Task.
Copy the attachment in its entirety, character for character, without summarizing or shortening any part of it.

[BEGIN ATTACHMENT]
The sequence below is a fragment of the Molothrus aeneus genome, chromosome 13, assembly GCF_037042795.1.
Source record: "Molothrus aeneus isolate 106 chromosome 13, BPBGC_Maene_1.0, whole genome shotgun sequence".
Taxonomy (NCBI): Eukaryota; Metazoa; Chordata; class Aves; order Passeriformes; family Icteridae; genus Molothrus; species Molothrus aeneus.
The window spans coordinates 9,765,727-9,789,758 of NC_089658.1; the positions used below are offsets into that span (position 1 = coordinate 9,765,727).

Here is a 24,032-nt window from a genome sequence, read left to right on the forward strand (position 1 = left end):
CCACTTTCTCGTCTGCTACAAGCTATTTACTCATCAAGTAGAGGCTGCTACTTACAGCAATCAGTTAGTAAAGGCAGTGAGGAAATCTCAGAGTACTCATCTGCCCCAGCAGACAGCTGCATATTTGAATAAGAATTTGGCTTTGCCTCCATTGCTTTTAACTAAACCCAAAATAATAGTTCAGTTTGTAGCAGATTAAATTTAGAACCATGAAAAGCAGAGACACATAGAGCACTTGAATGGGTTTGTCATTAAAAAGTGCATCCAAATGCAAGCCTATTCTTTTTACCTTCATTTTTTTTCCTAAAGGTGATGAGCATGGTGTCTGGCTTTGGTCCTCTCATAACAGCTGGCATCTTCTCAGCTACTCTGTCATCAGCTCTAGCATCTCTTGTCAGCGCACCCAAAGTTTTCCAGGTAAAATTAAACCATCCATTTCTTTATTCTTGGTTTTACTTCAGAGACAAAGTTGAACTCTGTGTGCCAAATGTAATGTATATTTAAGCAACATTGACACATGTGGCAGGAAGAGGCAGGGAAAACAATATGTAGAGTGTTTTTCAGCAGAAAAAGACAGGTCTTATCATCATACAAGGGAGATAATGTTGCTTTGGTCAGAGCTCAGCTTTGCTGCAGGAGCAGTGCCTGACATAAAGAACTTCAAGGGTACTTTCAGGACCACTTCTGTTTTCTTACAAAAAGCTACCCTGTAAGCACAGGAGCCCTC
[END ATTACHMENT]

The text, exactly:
The sequence below is a fragment of the Molothrus aeneus genome, chromosome 13, assembly GCF_037042795.1.
Source record: "Molothrus aeneus isolate 106 chromosome 13, BPBGC_Maene_1.0, whole genome shotgun sequence".
Taxonomy (NCBI): Eukaryota; Metazoa; Chordata; class Aves; order Passeriformes; family Icteridae; genus Molothrus; species Molothrus aeneus.
The window spans coordinates 9,765,727-9,789,758 of NC_089658.1; the positions used below are offsets into that span (position 1 = coordinate 9,765,727).

Here is a 24,032-nt window from a genome sequence, read left to right on the forward strand (position 1 = left end):
CCACTTTCTCGTCTGCTACAAGCTATTTACTCATCAAGTAGAGGCTGCTACTTACAGCAATCAGTTAGTAAAGGCAGTGAGGAAATCTCAGAGTACTCATCTGCCCCAGCAGACAGCTGCATATTTGAATAAGAATTTGGCTTTGCCTCCATTGCTTTTAACTAAACCCAAAATAATAGTTCAGTTTGTAGCAGATTAAATTTAGAACCATGAAAAGCAGAGACACATAGAGCACTTGAATGGGTTTGTCATTAAAAAGTGCATCCAAATGCAAGCCTATTCTTTTTACCTTCATTTTTTTTCCTAAAGGTGATGAGCATGGTGTCTGGCTTTGGTCCTCTCATAACAGCTGGCATCTTCTCAGCTACTCTGTCATCAGCTCTAGCATCTCTTGTCAGCGCACCCAAAGTTTTCCAGGTAAAATTAAACCATCCATTTCTTTATTCTTGGTTTTACTTCAGAGACAAAGTTGAACTCTGTGTGCCAAATGTAATGTATATTTAAGCAACATTGACACATGTGGCAGGAAGAGGCAGGGAAAACAATATGTAGAGTGTTTTTCAGCAGAAAAAGACAGGTCTTATCATCATACAAGGGAGATAATGTTGCTTTGGTCAGAGCTCAGCTTTGCTGCAGGAGCAGTGCCTGACATAAAGAACTTCAAGGGTACTTTCAGGACCACTTCTGTTTTCTTACAAAAAGCTACCCTGTAAGCACAGGAGCCCTC